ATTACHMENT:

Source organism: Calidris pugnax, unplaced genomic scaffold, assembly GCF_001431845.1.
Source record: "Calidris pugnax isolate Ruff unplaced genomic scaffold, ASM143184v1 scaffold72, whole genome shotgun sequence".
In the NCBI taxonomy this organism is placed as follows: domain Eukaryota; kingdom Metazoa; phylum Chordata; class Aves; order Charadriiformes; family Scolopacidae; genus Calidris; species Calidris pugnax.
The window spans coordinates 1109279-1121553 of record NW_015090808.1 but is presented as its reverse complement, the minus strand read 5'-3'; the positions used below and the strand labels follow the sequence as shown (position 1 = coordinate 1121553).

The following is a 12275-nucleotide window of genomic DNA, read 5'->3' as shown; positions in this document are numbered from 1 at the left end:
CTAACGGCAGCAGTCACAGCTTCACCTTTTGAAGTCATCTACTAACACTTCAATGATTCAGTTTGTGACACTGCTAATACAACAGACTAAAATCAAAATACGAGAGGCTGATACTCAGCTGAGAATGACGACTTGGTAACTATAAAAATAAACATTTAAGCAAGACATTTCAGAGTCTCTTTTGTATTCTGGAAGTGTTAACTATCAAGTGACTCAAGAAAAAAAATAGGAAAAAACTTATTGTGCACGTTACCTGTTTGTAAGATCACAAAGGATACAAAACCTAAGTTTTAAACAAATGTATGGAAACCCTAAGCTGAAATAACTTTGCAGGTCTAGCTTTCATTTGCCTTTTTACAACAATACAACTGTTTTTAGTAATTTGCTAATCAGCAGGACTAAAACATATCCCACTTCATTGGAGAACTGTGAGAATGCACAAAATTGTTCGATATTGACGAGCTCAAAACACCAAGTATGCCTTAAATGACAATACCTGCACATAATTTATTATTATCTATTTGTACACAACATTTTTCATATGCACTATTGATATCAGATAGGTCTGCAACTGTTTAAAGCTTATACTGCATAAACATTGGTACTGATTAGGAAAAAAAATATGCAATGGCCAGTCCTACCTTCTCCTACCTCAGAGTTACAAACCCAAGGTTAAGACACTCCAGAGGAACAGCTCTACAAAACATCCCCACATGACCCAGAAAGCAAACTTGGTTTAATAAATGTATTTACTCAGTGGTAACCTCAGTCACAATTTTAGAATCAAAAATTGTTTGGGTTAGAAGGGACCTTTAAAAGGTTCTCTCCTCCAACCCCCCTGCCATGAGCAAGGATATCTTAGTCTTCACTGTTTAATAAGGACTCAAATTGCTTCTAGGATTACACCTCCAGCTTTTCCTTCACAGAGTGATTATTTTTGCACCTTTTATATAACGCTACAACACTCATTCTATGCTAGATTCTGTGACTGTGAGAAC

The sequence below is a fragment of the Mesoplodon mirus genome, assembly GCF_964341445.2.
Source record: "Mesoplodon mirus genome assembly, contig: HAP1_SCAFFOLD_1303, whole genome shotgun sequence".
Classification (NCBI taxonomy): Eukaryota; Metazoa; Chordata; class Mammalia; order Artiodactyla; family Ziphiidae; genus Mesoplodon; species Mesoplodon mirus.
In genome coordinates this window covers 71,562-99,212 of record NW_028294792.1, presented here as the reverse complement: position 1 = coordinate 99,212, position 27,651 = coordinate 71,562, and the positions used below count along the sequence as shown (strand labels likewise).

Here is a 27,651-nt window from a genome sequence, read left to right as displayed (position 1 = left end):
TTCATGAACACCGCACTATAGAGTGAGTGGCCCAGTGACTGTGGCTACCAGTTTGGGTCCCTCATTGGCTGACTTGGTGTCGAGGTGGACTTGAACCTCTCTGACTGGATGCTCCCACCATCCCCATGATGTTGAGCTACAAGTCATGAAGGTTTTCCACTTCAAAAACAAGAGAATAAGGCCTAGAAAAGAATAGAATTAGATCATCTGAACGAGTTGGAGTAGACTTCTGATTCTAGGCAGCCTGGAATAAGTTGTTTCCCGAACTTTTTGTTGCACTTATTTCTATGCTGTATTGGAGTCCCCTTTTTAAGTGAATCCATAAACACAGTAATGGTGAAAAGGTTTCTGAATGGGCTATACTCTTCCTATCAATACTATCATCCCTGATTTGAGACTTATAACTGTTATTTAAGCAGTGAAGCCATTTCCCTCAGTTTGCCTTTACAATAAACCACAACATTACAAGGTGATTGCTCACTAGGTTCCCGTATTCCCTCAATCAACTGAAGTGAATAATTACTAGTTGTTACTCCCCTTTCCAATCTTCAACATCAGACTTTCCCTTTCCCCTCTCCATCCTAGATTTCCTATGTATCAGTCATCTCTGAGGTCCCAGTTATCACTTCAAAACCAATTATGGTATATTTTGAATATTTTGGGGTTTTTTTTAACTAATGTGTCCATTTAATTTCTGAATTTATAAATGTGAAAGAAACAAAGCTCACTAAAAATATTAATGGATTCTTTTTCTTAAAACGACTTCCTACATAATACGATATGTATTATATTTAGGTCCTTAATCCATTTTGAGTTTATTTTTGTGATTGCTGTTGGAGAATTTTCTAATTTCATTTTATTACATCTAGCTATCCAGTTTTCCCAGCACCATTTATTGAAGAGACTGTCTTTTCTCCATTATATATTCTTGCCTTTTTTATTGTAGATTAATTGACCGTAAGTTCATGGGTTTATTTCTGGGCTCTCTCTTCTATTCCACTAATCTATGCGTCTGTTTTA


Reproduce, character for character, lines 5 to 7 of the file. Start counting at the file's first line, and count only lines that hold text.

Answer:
The following is a 12275-nucleotide window of genomic DNA, read 5'->3' as shown; positions in this document are numbered from 1 at the left end:
CTAACGGCAGCAGTCACAGCTTCACCTTTTGAAGTCATCTACTAACACTTCAATGATTCAGTTTGTGACACTGCTAATACAACAGACTAAAATCAAAATACGAGAGGCTGATACTCAGCTGAGAATGACGACTTGGTAACTATAAAAATAAACATTTAAGCAAGACATTTCAGAGTCTCTTTTGTATTCTGGAAGTGTTAACTATCAAGTGACTCAAGAAAAAAAATAGGAAAAAACTTATTGTGCACGTTACCTGTTTGTAAGATCACAAAGGATACAAAACCTAAGTTTTAAACAAATGTATGGAAACCCTAAGCTGAAATAACTTTGCAGGTCTAGCTTTCATTTGCCTTTTTACAACAATACAACTGTTTTTAGTAATTTGCTAATCAGCAGGACTAAAACATATCCCACTTCATTGGAGAACTGTGAGAATGCACAAAATTGTTCGATATTGACGAGCTCAAAACACCAAGTATGCCTTAAATGACAATACCTGCACATAATTTATTATTATCTATTTGTACACAACATTTTTCATATGCACTATTGATATCAGATAGGTCTGCAACTGTTTAAAGCTTATACTGCATAAACATTGGTACTGATTAGGAAAAAAAATATGCAATGGCCAGTCCTACCTTCTCCTACCTCAGAGTTACAAACCCAAGGTTAAGACACTCCAGAGGAACAGCTCTACAAAACATCCCCACATGACCCAGAAAGCAAACTTGGTTTAATAAATGTATTTACTCAGTGGTAACCTCAGTCACAATTTTAGAATCAAAAATTGTTTGGGTTAGAAGGGACCTTTAAAAGGTTCTCTCCTCCAACCCCCCTGCCATGAGCAAGGATATCTTAGTCTTCACTGTTTAATAAGGACTCAAATTGCTTCTAGGATTACACCTCCAGCTTTTCCTTCACAGAGTGATTATTTTTGCACCTTTTATATAACGCTACAACACTCATTCTATGCTAGATTCTGTGACTGTGAGAAC

The sequence below is a fragment of the Mesoplodon mirus genome, assembly GCF_964341445.2.